A total of 318 requests were received up to last Friday from people seeking information about procedures for establishing whether their deceased loved ones’ organs had been removed without authorisation.
Most of the calls related to the recent revelations about the removal of pituitary glands and their subsequent sale or supply to pharmaceutical firms for use in the manufacture of human growth hormone.
Just over half the calls concerned patients who died at hospitals in the Dublin region where most of the country’s specialist hospitals and the only dedicated paediatric hospitals are based.
But queries were received relating to all 10 health board areas and staff manning the helpline have begun the task of passing on requests to each of the individual hospitals concerned.
The helpline, which operates on the freephone number 1800 454500, is open again this week during office hours.
A spokeswoman for the Eastern Regional Health Authority, which is running it on behalf of the Department of Health, said yesterday it would remain in operation as long as demand dictated.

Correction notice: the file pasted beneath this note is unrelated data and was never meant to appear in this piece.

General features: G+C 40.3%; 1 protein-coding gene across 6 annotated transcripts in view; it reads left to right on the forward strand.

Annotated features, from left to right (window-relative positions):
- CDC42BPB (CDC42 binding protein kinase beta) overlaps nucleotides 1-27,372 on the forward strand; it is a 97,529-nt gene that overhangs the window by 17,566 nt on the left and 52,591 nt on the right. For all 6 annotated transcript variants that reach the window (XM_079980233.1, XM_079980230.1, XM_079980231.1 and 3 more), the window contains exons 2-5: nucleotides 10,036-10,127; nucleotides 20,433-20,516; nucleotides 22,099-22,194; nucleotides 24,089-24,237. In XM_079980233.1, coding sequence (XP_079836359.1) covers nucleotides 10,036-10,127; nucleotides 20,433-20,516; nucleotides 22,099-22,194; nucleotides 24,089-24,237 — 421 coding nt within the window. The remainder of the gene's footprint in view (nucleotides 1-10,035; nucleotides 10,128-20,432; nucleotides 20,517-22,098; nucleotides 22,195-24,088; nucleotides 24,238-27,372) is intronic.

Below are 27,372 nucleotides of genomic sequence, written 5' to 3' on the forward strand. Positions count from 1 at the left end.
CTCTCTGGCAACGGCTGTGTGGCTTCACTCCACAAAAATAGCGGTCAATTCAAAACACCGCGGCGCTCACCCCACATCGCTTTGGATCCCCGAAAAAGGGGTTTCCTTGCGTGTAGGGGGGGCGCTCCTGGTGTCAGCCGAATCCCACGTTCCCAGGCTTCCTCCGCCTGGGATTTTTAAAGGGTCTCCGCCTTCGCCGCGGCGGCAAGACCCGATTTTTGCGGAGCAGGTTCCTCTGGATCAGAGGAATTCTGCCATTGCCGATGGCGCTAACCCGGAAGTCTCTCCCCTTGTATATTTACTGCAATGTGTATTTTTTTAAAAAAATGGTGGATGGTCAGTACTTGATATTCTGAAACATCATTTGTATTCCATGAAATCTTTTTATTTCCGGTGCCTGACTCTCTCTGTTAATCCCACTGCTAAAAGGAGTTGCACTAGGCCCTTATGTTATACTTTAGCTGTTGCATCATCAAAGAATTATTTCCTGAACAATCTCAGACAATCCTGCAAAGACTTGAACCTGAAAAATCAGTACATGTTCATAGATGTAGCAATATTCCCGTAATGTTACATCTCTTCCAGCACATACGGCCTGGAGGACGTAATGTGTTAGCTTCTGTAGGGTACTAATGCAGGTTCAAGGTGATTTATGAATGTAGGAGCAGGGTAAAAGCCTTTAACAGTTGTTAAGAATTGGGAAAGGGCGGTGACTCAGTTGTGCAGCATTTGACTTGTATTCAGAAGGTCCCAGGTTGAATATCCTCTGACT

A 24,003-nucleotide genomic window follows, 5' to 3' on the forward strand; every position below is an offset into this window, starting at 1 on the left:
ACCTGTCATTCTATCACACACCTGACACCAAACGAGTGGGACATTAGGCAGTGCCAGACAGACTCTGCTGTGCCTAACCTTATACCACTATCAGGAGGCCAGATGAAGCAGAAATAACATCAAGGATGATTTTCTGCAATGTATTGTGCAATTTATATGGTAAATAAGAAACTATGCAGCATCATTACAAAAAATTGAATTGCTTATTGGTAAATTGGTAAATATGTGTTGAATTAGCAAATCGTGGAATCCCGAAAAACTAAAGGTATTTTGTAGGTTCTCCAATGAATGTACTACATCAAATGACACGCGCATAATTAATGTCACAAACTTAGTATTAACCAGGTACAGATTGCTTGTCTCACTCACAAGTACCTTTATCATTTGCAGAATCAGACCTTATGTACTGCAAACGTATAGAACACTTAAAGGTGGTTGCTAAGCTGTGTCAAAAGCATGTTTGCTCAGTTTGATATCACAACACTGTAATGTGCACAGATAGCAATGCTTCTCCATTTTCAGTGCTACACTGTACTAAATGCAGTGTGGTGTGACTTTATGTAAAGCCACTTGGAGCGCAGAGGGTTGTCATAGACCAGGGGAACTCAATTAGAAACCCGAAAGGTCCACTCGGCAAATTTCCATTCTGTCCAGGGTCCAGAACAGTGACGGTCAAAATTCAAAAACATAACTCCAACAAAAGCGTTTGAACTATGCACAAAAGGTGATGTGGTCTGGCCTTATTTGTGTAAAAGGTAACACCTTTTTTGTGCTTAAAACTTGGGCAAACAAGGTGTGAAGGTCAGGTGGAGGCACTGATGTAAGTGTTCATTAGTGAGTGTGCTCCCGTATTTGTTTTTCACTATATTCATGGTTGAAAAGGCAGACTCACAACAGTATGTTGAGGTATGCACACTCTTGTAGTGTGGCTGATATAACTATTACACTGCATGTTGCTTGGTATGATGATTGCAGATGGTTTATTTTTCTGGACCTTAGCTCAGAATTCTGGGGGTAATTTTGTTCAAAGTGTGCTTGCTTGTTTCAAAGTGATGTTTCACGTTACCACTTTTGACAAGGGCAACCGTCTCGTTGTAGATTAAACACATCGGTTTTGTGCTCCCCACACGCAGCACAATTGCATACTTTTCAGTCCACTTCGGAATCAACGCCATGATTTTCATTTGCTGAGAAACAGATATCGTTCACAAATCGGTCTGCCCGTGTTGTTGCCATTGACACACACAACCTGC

The helpline was set up to simplify the process for concerned relatives but most of the health boards and hospitals involved are also taking telephone queries directly and will continue to do so indefinitely.
Relatives group Parents for Justice met yesterday to decide on the next step in their campaign to make public the names of all the hospitals, health authorities and drugs companies involved in the sale or supply of pituitary glands.
Since fresh information came to light about the practice three weeks ago, more than 20 hospitals have confirmed that they had such arrangements with pharmaceutical firms in the 1970s and 1980s.
But Novo Nordisk, one of just two pharmaceutical firms that have confirmed their involvement, said it was supplied with the glands of 7,500 deceased patients from 32 Irish hospitals and there are believed to be at least six firms involved.
Parents for Justice threatened a “name and shame” campaign if the hospitals and firms did not voluntarily admit their involvement and the group is expected to set a deadline for disclosure in the coming days.
Meanwhile, a number of hospitals in Scotland have revealed that were also involved in the supply of pituitary glands to Novo Nordisk, leading to concerns that public inquiries held there and throughout Britain into the organ retention controversy may have to be reopened to deal with the new information.
The Dunne Inquiry which is investigating the same issues here, has also been under way since 2000 but is not yet finished its work.